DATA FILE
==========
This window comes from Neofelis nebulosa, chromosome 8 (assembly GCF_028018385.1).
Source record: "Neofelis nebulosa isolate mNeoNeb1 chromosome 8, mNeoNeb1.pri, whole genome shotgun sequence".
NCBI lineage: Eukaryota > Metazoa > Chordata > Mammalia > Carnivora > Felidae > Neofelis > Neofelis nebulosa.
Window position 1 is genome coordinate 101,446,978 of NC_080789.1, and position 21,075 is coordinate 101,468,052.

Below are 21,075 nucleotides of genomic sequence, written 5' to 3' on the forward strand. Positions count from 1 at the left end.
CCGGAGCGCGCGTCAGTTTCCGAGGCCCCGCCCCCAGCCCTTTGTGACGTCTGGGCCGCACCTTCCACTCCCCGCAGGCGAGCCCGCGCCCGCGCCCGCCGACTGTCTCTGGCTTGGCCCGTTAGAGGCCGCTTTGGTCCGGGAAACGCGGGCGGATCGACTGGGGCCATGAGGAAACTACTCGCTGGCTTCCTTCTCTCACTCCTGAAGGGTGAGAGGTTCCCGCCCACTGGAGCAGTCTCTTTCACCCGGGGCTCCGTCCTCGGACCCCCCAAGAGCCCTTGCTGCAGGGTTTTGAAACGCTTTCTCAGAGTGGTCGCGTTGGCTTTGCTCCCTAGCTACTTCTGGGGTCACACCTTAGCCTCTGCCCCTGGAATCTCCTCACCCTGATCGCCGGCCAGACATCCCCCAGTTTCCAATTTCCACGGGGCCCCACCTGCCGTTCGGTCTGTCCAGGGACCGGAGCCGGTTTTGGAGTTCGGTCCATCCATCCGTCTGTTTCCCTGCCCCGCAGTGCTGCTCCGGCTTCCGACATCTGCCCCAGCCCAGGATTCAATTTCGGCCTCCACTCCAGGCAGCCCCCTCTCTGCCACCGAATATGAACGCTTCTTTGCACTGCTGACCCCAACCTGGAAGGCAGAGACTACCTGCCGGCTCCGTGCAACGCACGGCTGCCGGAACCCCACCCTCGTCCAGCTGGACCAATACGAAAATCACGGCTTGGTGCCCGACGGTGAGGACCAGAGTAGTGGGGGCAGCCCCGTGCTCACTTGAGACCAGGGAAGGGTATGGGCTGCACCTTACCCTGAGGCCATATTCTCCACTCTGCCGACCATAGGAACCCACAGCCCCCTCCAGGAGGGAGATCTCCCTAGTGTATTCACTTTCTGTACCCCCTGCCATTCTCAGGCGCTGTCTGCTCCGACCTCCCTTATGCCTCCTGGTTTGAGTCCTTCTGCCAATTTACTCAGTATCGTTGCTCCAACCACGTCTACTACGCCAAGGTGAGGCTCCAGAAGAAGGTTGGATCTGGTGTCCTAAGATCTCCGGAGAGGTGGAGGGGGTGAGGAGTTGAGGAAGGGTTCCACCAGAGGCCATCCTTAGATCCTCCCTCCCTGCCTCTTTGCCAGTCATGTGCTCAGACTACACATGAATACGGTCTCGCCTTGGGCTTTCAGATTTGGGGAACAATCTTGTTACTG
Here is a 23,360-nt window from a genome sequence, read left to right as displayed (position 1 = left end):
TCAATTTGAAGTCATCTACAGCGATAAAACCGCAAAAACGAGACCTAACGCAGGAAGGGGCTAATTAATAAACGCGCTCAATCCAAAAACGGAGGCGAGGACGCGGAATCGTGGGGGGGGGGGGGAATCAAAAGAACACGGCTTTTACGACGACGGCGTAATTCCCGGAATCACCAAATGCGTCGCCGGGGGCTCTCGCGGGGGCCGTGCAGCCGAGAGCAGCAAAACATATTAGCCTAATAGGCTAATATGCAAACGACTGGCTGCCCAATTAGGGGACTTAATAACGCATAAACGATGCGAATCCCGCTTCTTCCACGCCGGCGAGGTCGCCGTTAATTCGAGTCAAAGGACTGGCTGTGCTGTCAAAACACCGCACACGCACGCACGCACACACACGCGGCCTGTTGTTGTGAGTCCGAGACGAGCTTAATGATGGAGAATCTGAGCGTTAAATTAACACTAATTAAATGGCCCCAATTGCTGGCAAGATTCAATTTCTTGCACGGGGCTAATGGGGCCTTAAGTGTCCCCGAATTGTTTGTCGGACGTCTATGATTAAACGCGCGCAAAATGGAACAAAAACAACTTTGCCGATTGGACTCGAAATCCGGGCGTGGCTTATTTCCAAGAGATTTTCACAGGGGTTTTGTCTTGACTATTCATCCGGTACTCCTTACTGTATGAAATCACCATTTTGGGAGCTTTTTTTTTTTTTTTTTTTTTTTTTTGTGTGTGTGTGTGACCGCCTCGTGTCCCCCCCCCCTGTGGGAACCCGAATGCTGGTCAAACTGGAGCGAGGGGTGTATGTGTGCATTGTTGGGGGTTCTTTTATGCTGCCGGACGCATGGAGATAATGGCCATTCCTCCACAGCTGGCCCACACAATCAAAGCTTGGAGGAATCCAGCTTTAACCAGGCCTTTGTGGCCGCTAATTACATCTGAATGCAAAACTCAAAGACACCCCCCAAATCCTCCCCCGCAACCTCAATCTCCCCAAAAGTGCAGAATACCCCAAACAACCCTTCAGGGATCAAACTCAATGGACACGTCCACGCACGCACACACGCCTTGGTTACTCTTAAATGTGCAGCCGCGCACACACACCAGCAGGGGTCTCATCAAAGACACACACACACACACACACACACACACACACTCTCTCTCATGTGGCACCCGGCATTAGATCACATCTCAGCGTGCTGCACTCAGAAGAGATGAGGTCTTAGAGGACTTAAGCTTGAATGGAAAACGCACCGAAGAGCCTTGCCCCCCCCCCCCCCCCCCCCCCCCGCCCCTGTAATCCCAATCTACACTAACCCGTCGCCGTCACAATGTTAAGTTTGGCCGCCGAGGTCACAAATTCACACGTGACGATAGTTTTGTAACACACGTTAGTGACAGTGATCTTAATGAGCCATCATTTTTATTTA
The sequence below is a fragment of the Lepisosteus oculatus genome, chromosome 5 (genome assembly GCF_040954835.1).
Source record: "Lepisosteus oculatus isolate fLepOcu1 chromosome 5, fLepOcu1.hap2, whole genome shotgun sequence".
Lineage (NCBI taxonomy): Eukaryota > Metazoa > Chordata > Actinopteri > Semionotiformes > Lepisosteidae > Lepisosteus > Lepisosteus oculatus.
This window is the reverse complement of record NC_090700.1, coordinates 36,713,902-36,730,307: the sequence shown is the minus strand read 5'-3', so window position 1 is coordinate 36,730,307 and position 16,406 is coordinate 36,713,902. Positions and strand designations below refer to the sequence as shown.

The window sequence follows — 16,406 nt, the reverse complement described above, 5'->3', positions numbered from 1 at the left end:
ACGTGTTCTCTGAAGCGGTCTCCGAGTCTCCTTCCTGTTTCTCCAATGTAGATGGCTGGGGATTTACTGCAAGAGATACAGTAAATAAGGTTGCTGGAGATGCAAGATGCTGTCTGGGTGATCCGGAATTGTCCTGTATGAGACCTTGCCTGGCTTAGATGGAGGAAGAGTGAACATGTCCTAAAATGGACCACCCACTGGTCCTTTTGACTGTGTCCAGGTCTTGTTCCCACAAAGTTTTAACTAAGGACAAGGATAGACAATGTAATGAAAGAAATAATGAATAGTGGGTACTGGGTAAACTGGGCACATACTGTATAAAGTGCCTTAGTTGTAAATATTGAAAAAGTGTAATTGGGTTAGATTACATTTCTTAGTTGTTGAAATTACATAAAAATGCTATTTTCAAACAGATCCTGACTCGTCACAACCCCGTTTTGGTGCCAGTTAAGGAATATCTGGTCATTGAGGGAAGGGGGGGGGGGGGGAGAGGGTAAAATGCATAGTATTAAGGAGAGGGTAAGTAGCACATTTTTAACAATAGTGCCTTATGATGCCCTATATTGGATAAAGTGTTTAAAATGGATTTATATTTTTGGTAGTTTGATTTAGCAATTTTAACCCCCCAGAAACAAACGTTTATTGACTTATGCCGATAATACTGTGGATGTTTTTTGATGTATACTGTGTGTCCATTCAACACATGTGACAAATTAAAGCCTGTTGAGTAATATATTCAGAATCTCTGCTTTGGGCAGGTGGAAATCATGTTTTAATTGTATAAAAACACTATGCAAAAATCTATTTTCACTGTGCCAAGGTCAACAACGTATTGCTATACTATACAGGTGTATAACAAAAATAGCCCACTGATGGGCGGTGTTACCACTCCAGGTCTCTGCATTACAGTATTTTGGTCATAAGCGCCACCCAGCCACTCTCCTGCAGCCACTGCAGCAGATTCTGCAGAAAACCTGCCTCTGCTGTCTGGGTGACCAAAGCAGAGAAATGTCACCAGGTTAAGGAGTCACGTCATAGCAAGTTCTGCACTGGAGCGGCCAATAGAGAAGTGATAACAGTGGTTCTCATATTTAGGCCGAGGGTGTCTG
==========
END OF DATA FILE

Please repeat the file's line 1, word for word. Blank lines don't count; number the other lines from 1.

This window comes from Neofelis nebulosa, chromosome 8 (assembly GCF_028018385.1).